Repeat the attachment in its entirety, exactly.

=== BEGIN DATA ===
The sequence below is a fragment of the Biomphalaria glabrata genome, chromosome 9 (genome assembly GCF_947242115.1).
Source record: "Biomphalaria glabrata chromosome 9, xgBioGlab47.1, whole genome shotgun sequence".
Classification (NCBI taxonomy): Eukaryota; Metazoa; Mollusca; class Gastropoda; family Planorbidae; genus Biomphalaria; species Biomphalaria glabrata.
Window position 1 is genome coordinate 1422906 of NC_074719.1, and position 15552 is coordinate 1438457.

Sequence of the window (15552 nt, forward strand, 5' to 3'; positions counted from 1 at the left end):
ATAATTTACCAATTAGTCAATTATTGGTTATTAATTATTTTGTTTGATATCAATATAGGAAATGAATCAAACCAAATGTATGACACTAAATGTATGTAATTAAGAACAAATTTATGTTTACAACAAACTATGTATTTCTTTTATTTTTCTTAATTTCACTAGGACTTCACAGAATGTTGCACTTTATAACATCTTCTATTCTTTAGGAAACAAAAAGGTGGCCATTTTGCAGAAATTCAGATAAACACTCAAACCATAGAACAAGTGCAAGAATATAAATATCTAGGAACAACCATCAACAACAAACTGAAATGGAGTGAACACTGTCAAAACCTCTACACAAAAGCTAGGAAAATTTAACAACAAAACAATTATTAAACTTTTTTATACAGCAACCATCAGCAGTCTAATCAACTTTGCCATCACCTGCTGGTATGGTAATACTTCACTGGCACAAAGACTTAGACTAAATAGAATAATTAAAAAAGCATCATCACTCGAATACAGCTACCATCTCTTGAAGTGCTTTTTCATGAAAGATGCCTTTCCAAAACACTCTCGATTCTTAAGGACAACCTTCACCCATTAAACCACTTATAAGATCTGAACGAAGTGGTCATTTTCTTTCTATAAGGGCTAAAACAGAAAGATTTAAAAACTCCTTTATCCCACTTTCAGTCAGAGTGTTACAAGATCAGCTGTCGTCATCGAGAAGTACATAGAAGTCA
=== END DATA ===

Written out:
The sequence below is a fragment of the Biomphalaria glabrata genome, chromosome 9 (genome assembly GCF_947242115.1).
Source record: "Biomphalaria glabrata chromosome 9, xgBioGlab47.1, whole genome shotgun sequence".
Classification (NCBI taxonomy): Eukaryota; Metazoa; Mollusca; class Gastropoda; family Planorbidae; genus Biomphalaria; species Biomphalaria glabrata.
Window position 1 is genome coordinate 1422906 of NC_074719.1, and position 15552 is coordinate 1438457.

Sequence of the window (15552 nt, forward strand, 5' to 3'; positions counted from 1 at the left end):
ATAATTTACCAATTAGTCAATTATTGGTTATTAATTATTTTGTTTGATATCAATATAGGAAATGAATCAAACCAAATGTATGACACTAAATGTATGTAATTAAGAACAAATTTATGTTTACAACAAACTATGTATTTCTTTTATTTTTCTTAATTTCACTAGGACTTCACAGAATGTTGCACTTTATAACATCTTCTATTCTTTAGGAAACAAAAAGGTGGCCATTTTGCAGAAATTCAGATAAACACTCAAACCATAGAACAAGTGCAAGAATATAAATATCTAGGAACAACCATCAACAACAAACTGAAATGGAGTGAACACTGTCAAAACCTCTACACAAAAGCTAGGAAAATTTAACAACAAAACAATTATTAAACTTTTTTATACAGCAACCATCAGCAGTCTAATCAACTTTGCCATCACCTGCTGGTATGGTAATACTTCACTGGCACAAAGACTTAGACTAAATAGAATAATTAAAAAAGCATCATCACTCGAATACAGCTACCATCTCTTGAAGTGCTTTTTCATGAAAGATGCCTTTCCAAAACACTCTCGATTCTTAAGGACAACCTTCACCCATTAAACCACTTATAAGATCTGAACGAAGTGGTCATTTTCTTTCTATAAGGGCTAAAACAGAAAGATTTAAAAACTCCTTTATCCCACTTTCAGTCAGAGTGTTACAAGATCAGCTGTCGTCATCGAGAAGTACATAGAAGTCA